Grundon, who produces signs for Cornish brewers St Austell, agrees: 'I have seen pubs that have had the spirit sucked out of them with plastic or vinyl signs. At heart I am a traditionalist; I like to be sharpening pencils and using gold leaf. It is important to keep these skills alive because once they are lost you are one generation away from losing that skill.'
 
Last year we had our Sunday lunch in the Canal Tavern in Bradford on Avon. I took the first photo top left of the group below. I like canal art. I like its exuberance, the big fat bunches of roses in shades of bright pink and red.
This year I was walking past and there were the men of the sign department in action changing the signs from a Canal Art painting of pale pink and crimson on dark blue for a new set of pink, red and orange on bottle green. They changed all the signs except the hanging sign with a canal and narrow boat scene. It was carefully and deftly done and I wish I could have watched them for longer but I would have missed my train.
I can’t fault the new signs, other than my personal taste preferred the pale flowers on blue background to the warm tones on green.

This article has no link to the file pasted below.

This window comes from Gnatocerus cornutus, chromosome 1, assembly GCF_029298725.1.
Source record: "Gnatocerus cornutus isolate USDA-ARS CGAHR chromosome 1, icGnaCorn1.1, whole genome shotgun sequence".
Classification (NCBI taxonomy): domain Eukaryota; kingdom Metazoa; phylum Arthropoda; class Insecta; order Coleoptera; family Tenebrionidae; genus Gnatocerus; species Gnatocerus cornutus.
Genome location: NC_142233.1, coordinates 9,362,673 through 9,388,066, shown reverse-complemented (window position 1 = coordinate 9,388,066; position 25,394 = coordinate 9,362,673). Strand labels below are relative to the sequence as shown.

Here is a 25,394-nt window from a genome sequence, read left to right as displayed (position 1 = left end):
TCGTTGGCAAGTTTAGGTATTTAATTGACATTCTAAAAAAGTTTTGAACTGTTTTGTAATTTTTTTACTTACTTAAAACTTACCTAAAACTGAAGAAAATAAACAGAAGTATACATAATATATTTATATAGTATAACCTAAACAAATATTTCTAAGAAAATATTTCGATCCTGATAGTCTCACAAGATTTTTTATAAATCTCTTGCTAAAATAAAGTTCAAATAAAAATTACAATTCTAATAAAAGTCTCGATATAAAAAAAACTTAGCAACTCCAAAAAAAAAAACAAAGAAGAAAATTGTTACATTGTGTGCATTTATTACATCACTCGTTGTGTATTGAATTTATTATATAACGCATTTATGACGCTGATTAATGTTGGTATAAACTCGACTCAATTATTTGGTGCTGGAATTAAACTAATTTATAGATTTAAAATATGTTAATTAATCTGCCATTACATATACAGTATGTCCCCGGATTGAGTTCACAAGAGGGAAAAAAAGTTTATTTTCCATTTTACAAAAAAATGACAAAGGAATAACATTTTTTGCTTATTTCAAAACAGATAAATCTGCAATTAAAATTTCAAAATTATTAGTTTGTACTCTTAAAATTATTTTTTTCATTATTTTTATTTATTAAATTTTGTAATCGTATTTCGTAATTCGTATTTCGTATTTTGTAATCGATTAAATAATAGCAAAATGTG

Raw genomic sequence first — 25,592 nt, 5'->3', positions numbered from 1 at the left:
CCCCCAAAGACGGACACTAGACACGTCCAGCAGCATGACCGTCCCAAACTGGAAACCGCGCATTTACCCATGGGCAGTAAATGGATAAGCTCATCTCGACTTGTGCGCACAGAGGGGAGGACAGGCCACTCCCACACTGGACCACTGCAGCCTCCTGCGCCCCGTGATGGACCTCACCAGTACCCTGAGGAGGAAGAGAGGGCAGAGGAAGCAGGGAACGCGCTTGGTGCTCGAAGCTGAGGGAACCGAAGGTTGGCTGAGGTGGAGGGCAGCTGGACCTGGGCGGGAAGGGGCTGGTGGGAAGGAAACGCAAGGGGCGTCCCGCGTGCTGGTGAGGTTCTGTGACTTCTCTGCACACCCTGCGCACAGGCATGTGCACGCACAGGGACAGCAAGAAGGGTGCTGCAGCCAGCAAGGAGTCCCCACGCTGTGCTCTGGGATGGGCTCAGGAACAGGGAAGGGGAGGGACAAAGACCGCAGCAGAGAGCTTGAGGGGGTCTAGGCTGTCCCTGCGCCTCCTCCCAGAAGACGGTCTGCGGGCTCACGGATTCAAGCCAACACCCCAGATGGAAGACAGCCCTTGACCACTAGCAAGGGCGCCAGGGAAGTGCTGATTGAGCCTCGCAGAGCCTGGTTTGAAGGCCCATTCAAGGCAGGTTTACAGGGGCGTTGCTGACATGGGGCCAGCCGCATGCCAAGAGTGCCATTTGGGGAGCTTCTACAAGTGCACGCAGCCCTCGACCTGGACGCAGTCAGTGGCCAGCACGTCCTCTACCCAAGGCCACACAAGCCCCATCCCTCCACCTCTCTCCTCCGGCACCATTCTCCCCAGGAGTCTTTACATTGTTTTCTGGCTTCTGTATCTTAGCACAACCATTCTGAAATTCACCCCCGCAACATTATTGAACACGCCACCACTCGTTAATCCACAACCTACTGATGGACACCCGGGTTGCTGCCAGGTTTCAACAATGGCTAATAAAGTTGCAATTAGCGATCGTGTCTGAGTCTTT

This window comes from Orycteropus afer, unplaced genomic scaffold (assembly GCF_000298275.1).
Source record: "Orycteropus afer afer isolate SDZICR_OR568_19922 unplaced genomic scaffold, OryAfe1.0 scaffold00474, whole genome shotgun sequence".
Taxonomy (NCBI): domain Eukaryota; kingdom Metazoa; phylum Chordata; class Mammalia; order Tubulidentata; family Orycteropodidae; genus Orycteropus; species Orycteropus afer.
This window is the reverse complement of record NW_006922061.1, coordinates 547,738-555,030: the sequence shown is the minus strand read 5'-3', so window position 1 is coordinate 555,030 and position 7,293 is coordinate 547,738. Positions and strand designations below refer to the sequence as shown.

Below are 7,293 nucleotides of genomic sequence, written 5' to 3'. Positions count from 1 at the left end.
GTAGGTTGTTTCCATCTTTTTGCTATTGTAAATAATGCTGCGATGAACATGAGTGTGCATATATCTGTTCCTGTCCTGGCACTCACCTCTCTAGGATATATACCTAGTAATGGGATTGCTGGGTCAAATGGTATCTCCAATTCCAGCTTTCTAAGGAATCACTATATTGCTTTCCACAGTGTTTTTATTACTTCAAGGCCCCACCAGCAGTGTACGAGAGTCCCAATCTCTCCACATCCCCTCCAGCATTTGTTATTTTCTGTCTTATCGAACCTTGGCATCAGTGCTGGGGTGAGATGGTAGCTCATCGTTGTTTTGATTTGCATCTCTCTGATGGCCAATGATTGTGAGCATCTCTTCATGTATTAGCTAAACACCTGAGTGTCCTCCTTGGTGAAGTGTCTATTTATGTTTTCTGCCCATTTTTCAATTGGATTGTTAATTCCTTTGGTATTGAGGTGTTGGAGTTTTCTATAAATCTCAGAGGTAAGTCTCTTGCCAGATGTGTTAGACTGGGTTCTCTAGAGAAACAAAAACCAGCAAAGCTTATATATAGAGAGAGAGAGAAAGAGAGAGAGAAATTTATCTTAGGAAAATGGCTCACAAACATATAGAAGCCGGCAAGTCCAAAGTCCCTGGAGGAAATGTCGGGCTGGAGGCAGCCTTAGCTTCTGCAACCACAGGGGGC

Between the three of us we photographed several other Wadworth’s signs that week.
The Fleur de Lys at Norton St Philip and the Red Lion at Lacock are very traditional.
I think that the more recently painted signs, like the Somerset Wagon at Chilcompton and the Old Ham Tree in Holt are treated with some sort of varnish to give added protection as their shiny reflective surface proved harder to photograph. But not impossible.
And protecting the surface of such fine work and using hard wearing material is a worthwhile exercise.
Wadworth’s were putting up all new signs at the Canal Tavern. I believe that some of the old ones are exhibited at the Brewery studio. The temptation to ask whether the redundant sign was for sale had to be resisted.
If you look at the bottom signs of this second group there is the Chequers near Emerson Park, Essex where if you look closely you can see that the knight on horseback has been painted over an earlier chess board. And I think the sign for the Owl and Pussy Cat in Felixstowe, which is a modern pub next to a superstore, must have been painted in child’s crayon so faded is it, in which cannot be a long period open to the elements.
You can see that the picture would have been very appealing and the artists work has been wasted.
Even if I have exhausted this pub sign series by the time of my next visit west, I definitely intend a trip to Devizes.
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Posted on 12/02/2009 3:01 PM by Esmerelda Weatherwax
Comments
3 Dec 2009
Esmerelda Weatherwax

Sorry John - I didn't draft that clearly.